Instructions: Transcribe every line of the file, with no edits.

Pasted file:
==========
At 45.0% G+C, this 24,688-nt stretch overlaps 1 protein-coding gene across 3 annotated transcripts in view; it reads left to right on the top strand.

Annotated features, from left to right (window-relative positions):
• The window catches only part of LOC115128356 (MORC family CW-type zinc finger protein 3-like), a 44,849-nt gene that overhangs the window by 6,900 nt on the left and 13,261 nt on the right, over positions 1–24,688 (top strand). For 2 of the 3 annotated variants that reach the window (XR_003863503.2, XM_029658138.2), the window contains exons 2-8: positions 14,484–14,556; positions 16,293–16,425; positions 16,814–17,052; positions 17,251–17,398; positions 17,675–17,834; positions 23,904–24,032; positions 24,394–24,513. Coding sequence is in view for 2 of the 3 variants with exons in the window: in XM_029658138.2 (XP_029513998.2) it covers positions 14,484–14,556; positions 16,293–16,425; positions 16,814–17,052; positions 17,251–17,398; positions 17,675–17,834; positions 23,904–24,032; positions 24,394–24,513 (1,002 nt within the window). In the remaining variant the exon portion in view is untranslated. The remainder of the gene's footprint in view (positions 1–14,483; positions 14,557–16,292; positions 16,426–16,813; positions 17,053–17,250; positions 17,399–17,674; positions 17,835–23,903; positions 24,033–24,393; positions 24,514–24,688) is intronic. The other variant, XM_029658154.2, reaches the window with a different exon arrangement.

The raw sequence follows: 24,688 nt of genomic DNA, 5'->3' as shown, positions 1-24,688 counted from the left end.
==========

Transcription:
At 45.0% G+C, this 24,688-nt stretch overlaps 1 protein-coding gene across 3 annotated transcripts in view; it reads left to right on the top strand.

Annotated features, from left to right (window-relative positions):
• The window catches only part of LOC115128356 (MORC family CW-type zinc finger protein 3-like), a 44,849-nt gene that overhangs the window by 6,900 nt on the left and 13,261 nt on the right, over positions 1–24,688 (top strand). For 2 of the 3 annotated variants that reach the window (XR_003863503.2, XM_029658138.2), the window contains exons 2-8: positions 14,484–14,556; positions 16,293–16,425; positions 16,814–17,052; positions 17,251–17,398; positions 17,675–17,834; positions 23,904–24,032; positions 24,394–24,513. Coding sequence is in view for 2 of the 3 variants with exons in the window: in XM_029658138.2 (XP_029513998.2) it covers positions 14,484–14,556; positions 16,293–16,425; positions 16,814–17,052; positions 17,251–17,398; positions 17,675–17,834; positions 23,904–24,032; positions 24,394–24,513 (1,002 nt within the window). In the remaining variant the exon portion in view is untranslated. The remainder of the gene's footprint in view (positions 1–14,483; positions 14,557–16,292; positions 16,426–16,813; positions 17,053–17,250; positions 17,399–17,674; positions 17,835–23,903; positions 24,033–24,393; positions 24,514–24,688) is intronic. The other variant, XM_029658154.2, reaches the window with a different exon arrangement.

The raw sequence follows: 24,688 nt of genomic DNA, 5'->3' as shown, positions 1-24,688 counted from the left end.